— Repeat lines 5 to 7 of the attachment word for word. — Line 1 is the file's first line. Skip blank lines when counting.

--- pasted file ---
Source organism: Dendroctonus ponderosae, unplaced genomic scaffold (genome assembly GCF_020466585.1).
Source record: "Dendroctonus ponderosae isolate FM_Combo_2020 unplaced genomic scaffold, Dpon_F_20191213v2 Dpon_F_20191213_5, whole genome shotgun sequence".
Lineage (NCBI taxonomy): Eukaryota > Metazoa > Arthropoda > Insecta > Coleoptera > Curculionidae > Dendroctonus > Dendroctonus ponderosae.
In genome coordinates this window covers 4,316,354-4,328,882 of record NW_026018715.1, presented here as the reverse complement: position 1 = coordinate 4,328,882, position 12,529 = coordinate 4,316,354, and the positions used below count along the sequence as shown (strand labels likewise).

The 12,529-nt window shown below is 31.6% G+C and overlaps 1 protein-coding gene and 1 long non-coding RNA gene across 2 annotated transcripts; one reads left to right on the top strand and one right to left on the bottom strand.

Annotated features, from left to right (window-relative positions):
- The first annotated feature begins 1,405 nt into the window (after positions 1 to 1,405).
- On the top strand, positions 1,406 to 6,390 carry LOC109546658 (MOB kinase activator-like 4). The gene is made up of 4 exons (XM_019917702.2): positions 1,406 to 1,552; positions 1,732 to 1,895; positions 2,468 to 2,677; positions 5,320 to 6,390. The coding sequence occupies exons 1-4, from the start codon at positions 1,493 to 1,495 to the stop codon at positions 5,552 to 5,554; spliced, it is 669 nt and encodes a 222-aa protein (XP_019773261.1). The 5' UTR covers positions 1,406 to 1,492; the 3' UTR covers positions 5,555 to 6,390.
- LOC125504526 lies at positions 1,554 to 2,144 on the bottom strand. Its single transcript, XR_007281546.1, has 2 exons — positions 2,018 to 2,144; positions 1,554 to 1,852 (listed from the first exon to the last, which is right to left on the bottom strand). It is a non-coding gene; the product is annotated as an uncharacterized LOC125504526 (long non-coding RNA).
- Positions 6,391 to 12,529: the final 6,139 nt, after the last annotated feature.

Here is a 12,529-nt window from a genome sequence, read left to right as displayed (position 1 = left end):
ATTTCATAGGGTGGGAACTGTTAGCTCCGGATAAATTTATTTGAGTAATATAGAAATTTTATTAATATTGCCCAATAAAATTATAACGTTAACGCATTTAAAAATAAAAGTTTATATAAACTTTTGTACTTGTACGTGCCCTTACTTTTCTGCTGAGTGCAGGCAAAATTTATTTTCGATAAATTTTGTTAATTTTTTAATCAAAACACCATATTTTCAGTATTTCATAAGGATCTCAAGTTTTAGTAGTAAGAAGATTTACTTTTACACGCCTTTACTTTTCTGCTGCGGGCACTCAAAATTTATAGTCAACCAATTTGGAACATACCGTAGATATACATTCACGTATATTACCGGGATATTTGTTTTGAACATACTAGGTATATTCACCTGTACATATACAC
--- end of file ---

The 12,529-nt window shown below is 31.6% G+C and overlaps 1 protein-coding gene and 1 long non-coding RNA gene across 2 annotated transcripts; one reads left to right on the top strand and one right to left on the bottom strand.

Annotated features, from left to right (window-relative positions):
- The first annotated feature begins 1,405 nt into the window (after positions 1 to 1,405).